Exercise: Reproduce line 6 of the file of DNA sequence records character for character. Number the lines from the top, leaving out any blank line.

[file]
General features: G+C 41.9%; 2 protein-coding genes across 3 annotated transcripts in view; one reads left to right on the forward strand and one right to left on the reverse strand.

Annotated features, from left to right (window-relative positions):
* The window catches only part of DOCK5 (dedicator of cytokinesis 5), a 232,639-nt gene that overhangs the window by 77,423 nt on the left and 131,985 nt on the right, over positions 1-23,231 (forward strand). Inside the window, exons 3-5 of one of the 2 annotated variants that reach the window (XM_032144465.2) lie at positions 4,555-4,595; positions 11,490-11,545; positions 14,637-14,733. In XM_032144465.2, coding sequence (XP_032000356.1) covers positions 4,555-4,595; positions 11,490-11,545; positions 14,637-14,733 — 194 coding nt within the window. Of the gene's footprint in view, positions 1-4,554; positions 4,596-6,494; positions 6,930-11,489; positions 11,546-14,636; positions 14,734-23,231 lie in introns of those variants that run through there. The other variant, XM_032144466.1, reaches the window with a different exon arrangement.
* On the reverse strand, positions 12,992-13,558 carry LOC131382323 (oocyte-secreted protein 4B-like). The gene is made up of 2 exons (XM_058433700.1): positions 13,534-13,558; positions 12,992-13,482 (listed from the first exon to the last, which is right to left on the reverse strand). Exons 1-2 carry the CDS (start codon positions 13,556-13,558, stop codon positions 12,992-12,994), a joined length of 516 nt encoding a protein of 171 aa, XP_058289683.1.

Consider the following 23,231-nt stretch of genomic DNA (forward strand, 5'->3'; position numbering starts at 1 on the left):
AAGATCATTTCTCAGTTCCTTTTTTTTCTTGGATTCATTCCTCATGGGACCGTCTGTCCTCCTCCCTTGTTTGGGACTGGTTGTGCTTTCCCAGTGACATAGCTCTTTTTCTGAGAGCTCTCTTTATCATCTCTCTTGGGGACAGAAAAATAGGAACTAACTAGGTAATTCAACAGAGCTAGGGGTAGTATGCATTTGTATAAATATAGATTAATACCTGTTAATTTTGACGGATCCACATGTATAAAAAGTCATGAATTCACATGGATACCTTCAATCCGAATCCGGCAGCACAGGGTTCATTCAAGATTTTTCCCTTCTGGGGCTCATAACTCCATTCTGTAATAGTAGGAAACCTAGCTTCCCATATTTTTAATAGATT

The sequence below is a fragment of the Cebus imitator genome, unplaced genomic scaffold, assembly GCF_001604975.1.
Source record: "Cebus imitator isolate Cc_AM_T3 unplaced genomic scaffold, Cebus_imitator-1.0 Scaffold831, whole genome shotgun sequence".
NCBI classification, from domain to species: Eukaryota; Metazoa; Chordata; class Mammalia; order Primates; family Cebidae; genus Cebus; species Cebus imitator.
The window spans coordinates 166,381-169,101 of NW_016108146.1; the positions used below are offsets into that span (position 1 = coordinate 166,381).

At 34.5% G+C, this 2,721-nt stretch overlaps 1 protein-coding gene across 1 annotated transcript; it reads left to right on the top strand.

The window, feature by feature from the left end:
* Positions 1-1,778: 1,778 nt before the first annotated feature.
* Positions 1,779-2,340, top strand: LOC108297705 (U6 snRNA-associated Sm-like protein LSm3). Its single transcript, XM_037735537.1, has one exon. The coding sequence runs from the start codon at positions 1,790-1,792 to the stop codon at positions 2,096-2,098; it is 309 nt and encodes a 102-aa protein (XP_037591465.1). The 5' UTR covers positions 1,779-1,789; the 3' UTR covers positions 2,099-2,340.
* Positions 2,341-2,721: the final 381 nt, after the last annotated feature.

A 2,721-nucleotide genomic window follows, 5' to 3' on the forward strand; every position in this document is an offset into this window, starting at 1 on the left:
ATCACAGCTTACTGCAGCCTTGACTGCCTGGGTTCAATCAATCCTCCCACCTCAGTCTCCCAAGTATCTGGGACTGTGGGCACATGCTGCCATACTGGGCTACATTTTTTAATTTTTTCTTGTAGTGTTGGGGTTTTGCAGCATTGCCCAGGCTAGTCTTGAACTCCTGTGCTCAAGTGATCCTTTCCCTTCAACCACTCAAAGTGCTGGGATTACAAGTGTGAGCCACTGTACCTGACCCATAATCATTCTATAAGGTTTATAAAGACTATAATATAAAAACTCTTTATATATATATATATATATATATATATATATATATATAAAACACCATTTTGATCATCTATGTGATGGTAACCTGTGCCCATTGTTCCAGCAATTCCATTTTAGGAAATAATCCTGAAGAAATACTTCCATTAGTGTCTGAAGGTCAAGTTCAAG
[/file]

AAGATCATTTCTCAGTTCCTTTTTTTTCTTGGATTCATTCCTCATGGGACCGTCTGTCCTCCTCCCTTGTTTGGGACTGGTTGTGCTTTCCCAGTGACATAGCTCTTTTTCTGAGAGCTCTCTTTATCATCTCTCTTGGGGACAGAAAAATAGGAACTAACTAGGTAATTCAACAGAGCTAGGGGTAGTATGCATTTGTATAAATATAGATTAATACCTGTTAATTTTGACGGATCCACATGTATAAAAAGTCATGAATTCACATGGATACCTTCAATCCGAATCCGGCAGCACAGGGTTCATTCAAGATTTTTCCCTTCTGGGGCTCATAACTCCATTCTGTAATAGTAGGAAACCTAGCTTCCCATATTTTTAATAGATT